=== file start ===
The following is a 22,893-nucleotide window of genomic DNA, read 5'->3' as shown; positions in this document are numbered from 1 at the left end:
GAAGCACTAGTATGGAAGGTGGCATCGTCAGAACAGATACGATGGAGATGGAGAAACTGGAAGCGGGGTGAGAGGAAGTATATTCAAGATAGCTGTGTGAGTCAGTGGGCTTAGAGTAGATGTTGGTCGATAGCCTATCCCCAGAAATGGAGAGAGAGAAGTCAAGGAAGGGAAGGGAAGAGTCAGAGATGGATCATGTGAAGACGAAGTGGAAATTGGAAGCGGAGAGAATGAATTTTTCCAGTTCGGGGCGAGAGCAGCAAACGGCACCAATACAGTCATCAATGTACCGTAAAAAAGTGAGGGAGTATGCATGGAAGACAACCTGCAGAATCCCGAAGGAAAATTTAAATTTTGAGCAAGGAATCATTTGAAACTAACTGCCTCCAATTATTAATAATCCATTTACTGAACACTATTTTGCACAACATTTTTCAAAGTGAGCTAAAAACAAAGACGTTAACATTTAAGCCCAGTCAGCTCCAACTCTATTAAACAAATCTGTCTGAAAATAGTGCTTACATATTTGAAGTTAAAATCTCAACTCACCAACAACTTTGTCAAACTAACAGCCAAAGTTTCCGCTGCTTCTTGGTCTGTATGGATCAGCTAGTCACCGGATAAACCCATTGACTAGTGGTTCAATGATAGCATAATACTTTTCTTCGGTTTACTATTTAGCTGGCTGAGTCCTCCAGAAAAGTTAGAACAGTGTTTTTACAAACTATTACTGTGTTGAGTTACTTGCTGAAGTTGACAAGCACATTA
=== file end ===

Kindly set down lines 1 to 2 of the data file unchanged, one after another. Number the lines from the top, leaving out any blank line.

The following is a 22,893-nucleotide window of genomic DNA, read 5'->3' as shown; positions in this document are numbered from 1 at the left end:
GAAGCACTAGTATGGAAGGTGGCATCGTCAGAACAGATACGATGGAGATGGAGAAACTGGAAGCGGGGTGAGAGGAAGTATATTCAAGATAGCTGTGTGAGTCAGTGGGCTTAGAGTAGATGTTGGTCGATAGCCTATCCCCAGAAATGGAGAGAGAGAAGTCAAGGAAGGGAAGGGAAGAGTCAGAGATGGATCATGTGAAGACGAAGTGGAAATTGGAAGCGGAGAGAATGAATTTTTCCAGTTCGGGGCGAGAGCAGCAAACGGCACCAATACAGTCATCAATGTACCGTAAAAAAGTGAGGGAGTATGCATGGAAGACAACCTGCAGAATCCCGAAGGAAAATTTAAATTTTGAGCAAGGAATCATTTGAAACTAACTGCCTCCAATTATTAATAATCCATTTACTGAACACTATTTTGCACAACATTTTTCAAAGTGAGCTAAAAACAAAGACGTTAACATTTAAGCCCAGTCAGCTCCAACTCTATTAAACAAATCTGTCTGAAAATAGTGCTTACATATTTGAAGTTAAAATCTCAACTCACCAACAACTTTGTCAAACTAACAGCCAAAGTTTCCGCTGCTTCTTGGTCTGTATGGATCAGCTAGTCACCGGATAAACCCATTGACTAGTGGTTCAATGATAGCATAATACTTTTCTTCGGTTTACTATTTAGCTGGCTGAGTCCTCCAGAAAAGTTAGAACAGTGTTTTTACAAACTATTACTGTGTTGAGTTACTTGCTGAAGTTGACAAGCACATTA